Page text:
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Setién and Bordalás: two different approaches


The other day, Betis lost to Leganés and Quique Setién came out with an unfortunate explanation – sneering at how their opponents played. Seeing as God hands out punishment indiscriminately, yesterday Betis suffered a strategic defeat at home to Bordalás’ Getafe – purveyors of the kind of football which Quique looks down his nose at. Bordalás has confected a fierce Getafe side, one which battles with win every metre and which doesn’t give possession the same importance as Quique does. They put in a brilliant first half performance yesterday – one which Betis could only counter when Joaquín and Jesé came on. But they couldn’t get back into the game and Getafe consolidated their place in the fourth Champions League place, now six points clear of Betis, plus a superior goal average to the southerners who aspire to return to European football next season.

Betis boss Quique Setién
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Football's great variety

Personally, I’m a fan of football in all of its different guises – different approaches with which you can win or lose. Obviously I do prefer to watch attacking football, when teams take the game to their rivals as opposed to the more cautious brand of football when teams sit back and wait for their opponents to make a mistake. I would add that, contrary to popular belief, history shows that teams who play open, attack-minded football tend to win more than teams who use other styles – including the conservative approach which is geared solely on getting a result. But it’s all legitimate, all of it is football and every coach is within their right to choose which style they want to play, based around the players they have at their disposal. Not all teams boast top quality, stylish footballers yet they still manage to get by with what they’ve got and that is to their merit.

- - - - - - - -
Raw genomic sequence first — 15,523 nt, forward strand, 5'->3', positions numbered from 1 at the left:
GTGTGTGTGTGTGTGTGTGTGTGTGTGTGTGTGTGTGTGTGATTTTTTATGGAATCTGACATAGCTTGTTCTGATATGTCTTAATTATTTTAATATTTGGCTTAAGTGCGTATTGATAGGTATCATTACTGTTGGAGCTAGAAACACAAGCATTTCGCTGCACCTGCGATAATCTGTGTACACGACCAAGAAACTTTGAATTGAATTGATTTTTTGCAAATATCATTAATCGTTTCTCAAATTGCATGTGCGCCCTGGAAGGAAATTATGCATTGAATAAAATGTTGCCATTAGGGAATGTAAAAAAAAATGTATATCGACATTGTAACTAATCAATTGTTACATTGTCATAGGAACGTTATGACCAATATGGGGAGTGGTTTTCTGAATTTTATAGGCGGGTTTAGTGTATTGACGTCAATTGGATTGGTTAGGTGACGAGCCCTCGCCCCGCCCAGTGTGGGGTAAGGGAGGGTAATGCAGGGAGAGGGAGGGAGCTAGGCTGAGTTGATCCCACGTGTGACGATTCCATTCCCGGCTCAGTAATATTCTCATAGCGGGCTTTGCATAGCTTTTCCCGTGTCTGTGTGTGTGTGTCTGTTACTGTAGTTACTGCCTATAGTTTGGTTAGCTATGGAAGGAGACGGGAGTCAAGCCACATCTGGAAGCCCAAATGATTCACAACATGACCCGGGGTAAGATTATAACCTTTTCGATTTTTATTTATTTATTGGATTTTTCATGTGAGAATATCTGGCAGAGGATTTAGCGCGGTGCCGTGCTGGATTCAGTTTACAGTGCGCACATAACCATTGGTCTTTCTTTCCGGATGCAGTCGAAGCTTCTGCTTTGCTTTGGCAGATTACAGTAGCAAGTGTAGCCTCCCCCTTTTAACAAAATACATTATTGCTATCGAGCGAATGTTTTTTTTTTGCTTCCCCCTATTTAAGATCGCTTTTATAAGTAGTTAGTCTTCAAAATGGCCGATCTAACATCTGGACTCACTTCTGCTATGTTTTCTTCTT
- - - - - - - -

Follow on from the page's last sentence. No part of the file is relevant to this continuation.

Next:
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Toni RodriguezDIARIO AS

Every style is valid

What I don’t like is when the esthetic school of football derides the leaden, defensive school as being morally inferior. And I didn’t like it when Setién, who is champion of attractive, free-flowing football takes the moral high ground – just like the great Xavi did back in the day. Now we’ve seen how Setién’s team have suffered a reverse (and not the first) to Bordalás; and we are also seeing Barça resolve their games in a very different way to the way they played in the Xavi-Iniesta years… so it’s a good moment to remind ourselves that almost anything goes in football, every style deserves respect and life can punish you at any turn – even those who feel they are morally superior.